The Failed European Constitution and US Interests
After the EU vote resulted in the dismantling of the EU Constitution, some journalists reported a feeling of schadenfreude in the United States.
After the EU vote resulted in the dismantling of the EU Constitution, some journalists reported a feeling of schadenfreude in the United States. At this time, the question to consider is whether or not this covert glee is misdirected, for it is possible that the EU's failure to copy the Philadelphia Convention does not serve US interests. In fact, the consequences of this failure might shepherd in, not only, a prolonged period of institutional stagnation in the EU, but, might also, mark the beginning of the downfall of the European Union. Both possible consequences of the failed Constitution might impact the US negatively.
In order to properly analyze the way in which the failed European Constitution impacts the US, it is crucial to monitor the way in which Europe, itself, was impacted. The most important reactions to the failed Constitution, by both Europe and the United States, up-to-date, are the following:
Since France voted against maintaining the Constitution, French President, Jacques Chirac, has experienced a weakening in the polls, dropping from 42 percent approval to 26 percent, which is, according to The Guardian, the lowest approval rating in France since 1978. Seeing as how Chirac strongly opposed the US led intervention in Iraq and attempted to establish the European Security and Defence Union in the wake of the Iraq War as a separate defence structure alongside NATO together with Germany, Belgium and Luxembourg, his historically low ratings probably account for the schadenfreude felt in the US. All the same, the United States needs France for its veto power in the United Nations and its international sway.
Similarly, there is a big chance that in the coming German elections of September, 2005, the German chancellor, Gerhard Schröeder - another European ‘foe' of the US during the Iraq war - will be replaced by Angela Merkel of the more pro-Atlantic CDU. These power shifts in both France and Germany mean that two leaders of the so called camp de paix, the group known for criticizing the Bush administration before and during the war in Iraq, will be weakened or removed. On the other hand, it is possible that Germany might fall into the hands of politicians equally, if not more, opposed to the war in Iraq, the war on terror, and the spreading of democracy. Moreover, if the Franco-German alliance were to incur strong support on its own, in the embodiment of an organization such as the European Security and Defence Union, the alliance would pose a greater threat to the US than as it stands now, checked by other member states of the EU.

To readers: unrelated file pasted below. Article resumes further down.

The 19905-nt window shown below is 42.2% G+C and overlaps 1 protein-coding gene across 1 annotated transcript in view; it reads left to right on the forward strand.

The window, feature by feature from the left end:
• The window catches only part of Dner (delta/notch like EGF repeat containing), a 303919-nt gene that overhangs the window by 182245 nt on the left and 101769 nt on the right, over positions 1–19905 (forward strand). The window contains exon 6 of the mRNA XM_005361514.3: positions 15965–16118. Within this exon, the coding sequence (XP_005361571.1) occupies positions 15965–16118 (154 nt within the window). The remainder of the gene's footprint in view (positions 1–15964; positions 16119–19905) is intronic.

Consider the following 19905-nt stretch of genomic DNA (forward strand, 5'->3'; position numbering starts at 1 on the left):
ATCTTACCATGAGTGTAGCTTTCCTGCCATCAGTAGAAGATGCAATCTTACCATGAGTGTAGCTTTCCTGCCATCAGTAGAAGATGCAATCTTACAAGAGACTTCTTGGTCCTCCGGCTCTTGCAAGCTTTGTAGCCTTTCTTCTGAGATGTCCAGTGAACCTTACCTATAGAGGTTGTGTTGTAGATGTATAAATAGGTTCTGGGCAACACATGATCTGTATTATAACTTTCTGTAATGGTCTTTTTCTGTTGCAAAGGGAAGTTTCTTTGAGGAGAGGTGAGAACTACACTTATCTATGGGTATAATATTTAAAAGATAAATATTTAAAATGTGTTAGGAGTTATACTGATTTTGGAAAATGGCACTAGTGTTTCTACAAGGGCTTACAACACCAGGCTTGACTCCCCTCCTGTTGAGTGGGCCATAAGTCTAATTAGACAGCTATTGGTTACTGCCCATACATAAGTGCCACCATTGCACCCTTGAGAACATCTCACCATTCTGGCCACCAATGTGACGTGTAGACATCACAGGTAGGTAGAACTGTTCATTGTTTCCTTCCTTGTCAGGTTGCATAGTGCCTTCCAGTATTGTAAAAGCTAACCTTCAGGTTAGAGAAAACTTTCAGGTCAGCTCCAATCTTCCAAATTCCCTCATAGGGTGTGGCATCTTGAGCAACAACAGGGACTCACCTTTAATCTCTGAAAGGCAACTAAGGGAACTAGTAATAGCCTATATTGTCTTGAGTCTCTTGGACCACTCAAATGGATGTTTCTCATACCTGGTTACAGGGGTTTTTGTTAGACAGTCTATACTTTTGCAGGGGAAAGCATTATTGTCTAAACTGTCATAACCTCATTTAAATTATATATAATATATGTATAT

More obvious reasons for the US to support, at least, the short term longevity of the EU include the fact that Britain's Tony Blair will take over the EU Presidency in the second half of 2005, which will certainly lead to a more US-friendly and pro-Atlantic EU approach. The EU-US partnership will be a greater asset to the US if the EU remains a strong organization, strengthened by a uniting constitution. Conversely, the US might find it more befitting their objective to see the EU weaken in spite of Blair's approaching authority, for his predecessor is still undetermined, as is the future potential of the EU body.
With the weakening of the EU, new EU member states could increasingly turn to the US and NATO for their security, thereby jeopardizing efforts to build a common European defence- the same defence which offers to both strengthen and weaken the US, simultaneously. In the near future, looming over the US is the possibility that past reluctance of the present EU-25 to accept new member states will be exaggerated by the constitution's failure, making the entrance of two close US allies, Bulgaria and Romania even more delayed.
The US may try to exploit the internal divisions in the EU to gain short term benefits or, on the other hand, it may lend its full support to the process of European integration. One can hear voices in the US saying that ‘Europe has been integrated enough' and that a deeper integration, especially in the field of defence and foreign policy, could hasten the emergence of a multi-polar world, thereby threatening US hegemony. There are others however, such as Secretary of State, Condoleezza Rice, who not only in her Sorbonne speech in February, but as recently as the US-EU Ministerial Meeting in Washington, on June 2nd, emphasised her support for ‘a strong and united Europe that is able to act as a global partner with the United States, given its democratic values and our long history together'.
Around the world nations have been responding to the failed EU constitution, some, clearly satisfied. The day after the French no vote, for example, China announced it would suspend its self imposed export duties on textiles, a measure especially desired by the French. Russian President Putin expressed his great satisfaction with the internal EU problems, clearly expecting that this would give him more freedom to act with or in the former Soviet republics. A same sense of satisfaction might be felt in Tehran as well as in other nations threatened by a great power, for a divided EU front does not exude the same strength as a united front. Therefore, although the US might see a temporary gain in exploiting the present crisis in the EU as a means of weakening the organization further and preventing the EU from challenging the US hegemony, by jeopardizing the EU, the US might fail in retaining enough worldwide support to combat terrorism and safeguard fundamental rights. A strong and united Europe, on the other hand, which shares ideations with the United States, is a greater, long term interest to the US and its mission to secure and preserve democracy.
July 8, 2005
Marcel H. Van Herpen
The Cicero Foundation